Currently, we’ve got our Workday IPA, Miami Weisse, Kolsch 45, Beverly Hills Hop Pale Ale. Saison-wise, we have our cucumber saison called Cool As Saison, and Sleepless in Saison which is a saison with Nelson Sauvin hops. We have another saison called Let’s Get It Saison, which is nice and citrusy. But, those are like our core beers we brew. As for our darker styles we brew regularly, we have our Puxi Patrol Porter.

How do you decide what styles to brew?

We recently came up with a Champagne Sour Berliner Weisse. MJ and I are always looking at new things to make depending on what we’ve drank at a bar and figuring how can we make it taste better based on our palates. That Berliner Weisse was just from us having a beer and taking notes and going, “How can we do this? What do we have right now at our brewery?” Same thing with our Thai Lager, we started asking, “What’s in a lot of Thai food? or, “What would go with Thai food?” We ate some Thai food and the Galangal Ginger note was pronounced–and there’s red chili, there’s kaffir lime…

So, it usually starts with MJ and I just sitting down and figuring out what types of beer we’d make. We have a board of beers we want to make, so we as a team will look at it and MJ will say, “Ok, what are the parameters? How do you guys want to do it? What’s your malt? What kind of hops? What’s the flavor profile you’re trying to get?” And, we’ll just start writing all these things down and then we’ll just create the recipe little by little. We don’t want to reinvent the wheel, it’s already built for us. It’s just figuring how we can make things taste better for us.

How difficult is it to brew in China?

To be honest, any local can just go out and open a ‘microbrewery.’ It’s hard to open an actual brewery though, compared to what we have here–a brewpub–since it kinda falls under a kitchen deal. But as for a brewery manufacturing plant, it’s really hard. The standards for manufacturing–especially a food/beverage product–is really tough out here. But, I also think it depends on who you know. As a Westerner, it’s tough to open a business out here. It’s not impossible, but it’s tough. I know [founders] Kelley [Lee] and Lee [Tseng] have worked really hard and I know the paperwork is a struggle; all the people you have to deal with and how to deal with them. And the laws here, they’re changing almost every single day, so you always have to be on top of things. But, yeah, I’ve heard horror stories.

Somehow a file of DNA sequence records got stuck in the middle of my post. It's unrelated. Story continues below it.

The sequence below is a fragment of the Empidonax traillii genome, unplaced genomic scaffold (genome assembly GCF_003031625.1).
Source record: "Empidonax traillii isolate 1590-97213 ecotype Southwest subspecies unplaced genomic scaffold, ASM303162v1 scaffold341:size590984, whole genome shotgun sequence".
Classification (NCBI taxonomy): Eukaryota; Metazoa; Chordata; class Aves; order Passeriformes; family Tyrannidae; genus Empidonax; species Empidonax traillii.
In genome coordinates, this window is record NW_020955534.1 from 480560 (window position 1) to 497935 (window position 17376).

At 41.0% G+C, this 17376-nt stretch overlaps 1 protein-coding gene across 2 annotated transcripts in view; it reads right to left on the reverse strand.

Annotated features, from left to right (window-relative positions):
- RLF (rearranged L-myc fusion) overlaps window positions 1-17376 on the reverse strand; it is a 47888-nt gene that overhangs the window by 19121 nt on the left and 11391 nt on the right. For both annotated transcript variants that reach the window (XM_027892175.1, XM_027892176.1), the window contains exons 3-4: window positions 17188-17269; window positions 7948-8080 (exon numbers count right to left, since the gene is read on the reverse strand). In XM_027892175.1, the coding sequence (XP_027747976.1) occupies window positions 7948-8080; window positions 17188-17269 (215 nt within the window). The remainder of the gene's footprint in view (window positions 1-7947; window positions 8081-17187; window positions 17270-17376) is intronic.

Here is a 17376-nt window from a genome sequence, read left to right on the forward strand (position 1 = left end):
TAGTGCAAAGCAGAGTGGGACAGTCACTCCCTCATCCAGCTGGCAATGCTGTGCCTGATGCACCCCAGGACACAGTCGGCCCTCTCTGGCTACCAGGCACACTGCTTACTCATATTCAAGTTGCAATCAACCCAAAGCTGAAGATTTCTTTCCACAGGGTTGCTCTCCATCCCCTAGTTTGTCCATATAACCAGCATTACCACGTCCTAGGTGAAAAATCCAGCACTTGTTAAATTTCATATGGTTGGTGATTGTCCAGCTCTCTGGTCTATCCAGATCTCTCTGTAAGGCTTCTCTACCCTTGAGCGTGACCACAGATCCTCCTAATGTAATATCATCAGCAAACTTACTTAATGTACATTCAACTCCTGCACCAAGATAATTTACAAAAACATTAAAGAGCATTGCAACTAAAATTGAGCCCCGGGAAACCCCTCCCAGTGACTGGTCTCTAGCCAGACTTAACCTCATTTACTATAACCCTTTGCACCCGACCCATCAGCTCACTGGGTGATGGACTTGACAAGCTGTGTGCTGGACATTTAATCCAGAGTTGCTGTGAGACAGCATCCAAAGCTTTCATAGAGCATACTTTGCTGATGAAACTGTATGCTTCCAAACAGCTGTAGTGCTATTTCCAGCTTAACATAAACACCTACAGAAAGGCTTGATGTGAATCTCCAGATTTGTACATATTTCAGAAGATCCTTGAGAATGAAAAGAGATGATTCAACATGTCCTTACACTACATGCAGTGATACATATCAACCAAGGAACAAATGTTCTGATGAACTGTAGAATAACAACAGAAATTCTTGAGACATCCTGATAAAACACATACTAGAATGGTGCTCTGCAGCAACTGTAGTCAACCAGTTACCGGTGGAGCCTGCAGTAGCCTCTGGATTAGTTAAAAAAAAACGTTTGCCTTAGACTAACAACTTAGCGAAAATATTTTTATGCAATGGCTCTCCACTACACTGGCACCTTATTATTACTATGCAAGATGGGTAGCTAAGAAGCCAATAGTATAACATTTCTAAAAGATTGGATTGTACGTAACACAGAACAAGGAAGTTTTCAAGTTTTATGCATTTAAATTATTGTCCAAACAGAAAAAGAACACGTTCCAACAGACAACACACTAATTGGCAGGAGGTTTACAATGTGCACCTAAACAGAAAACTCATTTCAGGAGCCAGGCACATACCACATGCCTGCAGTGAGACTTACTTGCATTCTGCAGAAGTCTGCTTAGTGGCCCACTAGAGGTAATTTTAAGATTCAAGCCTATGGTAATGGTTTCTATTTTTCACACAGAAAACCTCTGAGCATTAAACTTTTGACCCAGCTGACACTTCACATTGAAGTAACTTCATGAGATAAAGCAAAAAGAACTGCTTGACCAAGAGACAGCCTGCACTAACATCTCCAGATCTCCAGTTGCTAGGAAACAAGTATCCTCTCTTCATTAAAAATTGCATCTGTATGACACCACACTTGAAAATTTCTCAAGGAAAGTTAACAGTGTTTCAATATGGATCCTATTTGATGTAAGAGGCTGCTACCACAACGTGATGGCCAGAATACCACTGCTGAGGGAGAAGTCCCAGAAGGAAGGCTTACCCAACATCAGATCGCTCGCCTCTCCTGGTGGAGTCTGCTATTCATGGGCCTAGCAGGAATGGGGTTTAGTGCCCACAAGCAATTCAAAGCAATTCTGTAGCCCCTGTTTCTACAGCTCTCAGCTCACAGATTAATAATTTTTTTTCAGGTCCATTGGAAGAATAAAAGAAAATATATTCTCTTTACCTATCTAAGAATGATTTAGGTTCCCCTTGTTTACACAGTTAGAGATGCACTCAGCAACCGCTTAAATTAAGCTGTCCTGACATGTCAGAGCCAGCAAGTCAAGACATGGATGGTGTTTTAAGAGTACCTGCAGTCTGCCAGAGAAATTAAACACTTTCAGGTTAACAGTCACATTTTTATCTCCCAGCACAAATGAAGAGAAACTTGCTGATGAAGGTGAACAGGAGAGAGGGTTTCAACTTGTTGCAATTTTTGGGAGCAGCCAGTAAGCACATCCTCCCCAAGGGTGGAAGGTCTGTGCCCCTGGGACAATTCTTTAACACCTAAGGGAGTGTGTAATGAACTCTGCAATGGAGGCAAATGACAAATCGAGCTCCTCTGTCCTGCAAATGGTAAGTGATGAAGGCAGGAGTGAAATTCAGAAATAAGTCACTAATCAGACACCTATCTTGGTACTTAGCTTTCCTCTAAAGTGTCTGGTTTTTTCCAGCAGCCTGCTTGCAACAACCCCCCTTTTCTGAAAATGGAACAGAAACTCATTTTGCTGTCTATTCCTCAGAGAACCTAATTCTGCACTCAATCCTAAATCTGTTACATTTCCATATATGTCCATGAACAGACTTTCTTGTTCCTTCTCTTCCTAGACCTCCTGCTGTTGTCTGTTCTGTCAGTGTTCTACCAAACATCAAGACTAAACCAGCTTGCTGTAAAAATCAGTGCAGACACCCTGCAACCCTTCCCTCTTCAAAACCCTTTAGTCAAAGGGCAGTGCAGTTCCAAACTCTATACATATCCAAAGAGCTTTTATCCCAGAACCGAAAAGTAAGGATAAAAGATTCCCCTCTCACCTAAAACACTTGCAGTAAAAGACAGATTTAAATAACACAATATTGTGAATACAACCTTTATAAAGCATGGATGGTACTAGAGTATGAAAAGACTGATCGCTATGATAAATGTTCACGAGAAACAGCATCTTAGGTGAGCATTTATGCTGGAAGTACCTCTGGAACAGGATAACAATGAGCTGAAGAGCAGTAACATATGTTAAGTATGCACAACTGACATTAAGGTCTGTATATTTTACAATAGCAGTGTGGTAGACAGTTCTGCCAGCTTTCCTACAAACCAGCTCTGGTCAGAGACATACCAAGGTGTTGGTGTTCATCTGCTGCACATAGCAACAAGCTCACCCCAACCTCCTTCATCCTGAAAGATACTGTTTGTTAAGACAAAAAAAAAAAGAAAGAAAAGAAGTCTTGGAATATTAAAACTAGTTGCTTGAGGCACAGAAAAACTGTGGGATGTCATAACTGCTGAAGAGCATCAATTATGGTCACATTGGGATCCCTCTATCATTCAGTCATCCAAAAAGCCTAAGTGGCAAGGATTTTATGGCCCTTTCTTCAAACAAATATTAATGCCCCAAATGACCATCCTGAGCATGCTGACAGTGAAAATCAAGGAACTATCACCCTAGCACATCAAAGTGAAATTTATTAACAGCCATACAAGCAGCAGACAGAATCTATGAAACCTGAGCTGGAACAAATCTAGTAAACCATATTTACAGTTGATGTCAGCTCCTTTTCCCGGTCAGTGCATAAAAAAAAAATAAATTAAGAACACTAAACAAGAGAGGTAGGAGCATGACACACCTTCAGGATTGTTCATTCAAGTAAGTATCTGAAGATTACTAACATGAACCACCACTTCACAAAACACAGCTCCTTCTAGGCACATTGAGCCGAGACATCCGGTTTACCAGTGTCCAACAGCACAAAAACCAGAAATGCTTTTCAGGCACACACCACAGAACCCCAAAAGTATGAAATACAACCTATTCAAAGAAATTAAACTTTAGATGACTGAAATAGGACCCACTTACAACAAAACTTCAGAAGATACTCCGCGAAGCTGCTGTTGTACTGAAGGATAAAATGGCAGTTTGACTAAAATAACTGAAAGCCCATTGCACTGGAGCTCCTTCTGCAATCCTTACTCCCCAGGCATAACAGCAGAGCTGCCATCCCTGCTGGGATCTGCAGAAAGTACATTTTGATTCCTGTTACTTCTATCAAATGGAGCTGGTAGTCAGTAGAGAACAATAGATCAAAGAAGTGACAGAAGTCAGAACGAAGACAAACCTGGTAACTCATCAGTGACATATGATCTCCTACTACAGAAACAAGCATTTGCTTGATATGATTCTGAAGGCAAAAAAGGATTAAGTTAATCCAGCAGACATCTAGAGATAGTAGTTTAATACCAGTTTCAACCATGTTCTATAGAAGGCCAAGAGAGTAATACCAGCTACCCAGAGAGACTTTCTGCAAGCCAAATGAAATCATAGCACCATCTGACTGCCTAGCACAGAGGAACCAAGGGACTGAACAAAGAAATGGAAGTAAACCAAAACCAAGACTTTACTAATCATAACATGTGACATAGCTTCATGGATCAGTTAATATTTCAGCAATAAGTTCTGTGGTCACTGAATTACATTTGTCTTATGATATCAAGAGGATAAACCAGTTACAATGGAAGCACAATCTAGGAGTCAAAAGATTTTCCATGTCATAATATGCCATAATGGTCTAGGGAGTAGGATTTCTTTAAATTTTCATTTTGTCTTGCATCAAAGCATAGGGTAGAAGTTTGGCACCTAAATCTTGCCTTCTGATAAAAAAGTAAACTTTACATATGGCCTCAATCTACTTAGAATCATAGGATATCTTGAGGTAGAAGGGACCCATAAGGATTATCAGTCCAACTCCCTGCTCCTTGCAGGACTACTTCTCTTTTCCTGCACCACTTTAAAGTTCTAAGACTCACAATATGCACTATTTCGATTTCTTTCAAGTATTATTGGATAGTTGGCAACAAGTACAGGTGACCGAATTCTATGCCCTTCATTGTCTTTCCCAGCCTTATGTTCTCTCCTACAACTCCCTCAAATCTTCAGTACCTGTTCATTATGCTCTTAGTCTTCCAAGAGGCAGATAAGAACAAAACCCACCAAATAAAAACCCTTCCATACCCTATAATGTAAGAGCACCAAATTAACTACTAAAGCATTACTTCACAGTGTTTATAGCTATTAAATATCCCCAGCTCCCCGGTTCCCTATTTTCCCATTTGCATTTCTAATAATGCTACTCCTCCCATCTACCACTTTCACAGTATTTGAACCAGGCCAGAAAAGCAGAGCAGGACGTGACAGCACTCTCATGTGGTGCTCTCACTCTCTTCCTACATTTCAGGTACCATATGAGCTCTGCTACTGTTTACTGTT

We’ve always been in it to make great beer, we’re still in it to make great beer. At the end of the day, it’s all about making great beer and I think that’s what most people respect us for.

So, AB InBev bought Boxing Cat–the first Chinese brewery in its portfolio. What’s the feedback been on that move?

I think locally in China, it’s been an interesting road. There’s been some finger pointing and some jokes here and there. But, I think people respect us for why we did it and the way our company has progressed for the past 10 years. We’ve definitely worked really hard to make quality beer for years, and ABI noticed that–we’ve won international awards with our beers.

I think a lot of people that we do know in our small beer community here though, people poked fun at us. Some people joke with us, but we don’t let it get to us. At the end of the day, we still want to make consistent quality beer that we’ve been making since day one when we first started Boxing Cat. I think ABI has a great system of making consistent beers and it helps us make our beers even better. More resources, more things to play with, and the chance to expand our brewery.

I know Carl [Setzer] from Great Leap and MJ are really good friends. Carl was definitely happy for our owners, Lee and Kelly. We’ve always been in it to make great beer, we’re still in it to make great beer. At the end of the day, it’s all about making great beer and I think that’s what most people respect us for. I’ve been asked, “Is our quality of beer going down after being bought out?” The answer is: “No.” If it’s going anywhere, it’s going up and our beer’s gonna be even better now that we have more resources.

But, we have a good standard of procedure in place to ensure quality is always at the forefront. We make sure everything is clean and make sure we’re always making quality beer. I love my beer and I make sure it’s good.

So, how many people make up your brew team?

Just me and Joao Pedro. Just the two of us (laughs). Someone else asked me, “So you have a whole team?” And I said, “I have ‘a’ team–Just me and Pedro.”

Today, Pedro’s running the brew. He’s my assistant brewer.

Alright, so Pedro’s running the ship today.

M: Yeah, Pedro’s got a cool story. He’s from Portugal. He rode a motorbike and basically kept traveling east across two continents and a bunch of countries.

Joao Pedro: I traveled to Southern Europe, Turkey, the Caucasus, Georgia, Armenia, the Middle East, Central Asia, all the ‘Stans… It was too cold to keep going, and so I headed into China.

And, now you’re here, brewing beer in Shanghai.

P: Yes. Now, I make beer with Matt. That’s my story.





Photography by Meng & Tiffany Yang.

Thanks to Boxing Cat Brewery/Liquid Laundry for hosting us during their brew day, Michael Jordan for arranging the interview and an extra thanks to Matt for taking us out to his favorite dumpling joint! Authored by Meng Yang, collaborator for The Hop Review. Meng is a designer and illustrator from Detroit, Michigan. He and his wife, Tiffany Yang, are also the creators of THR’s ‘DETOURS’ series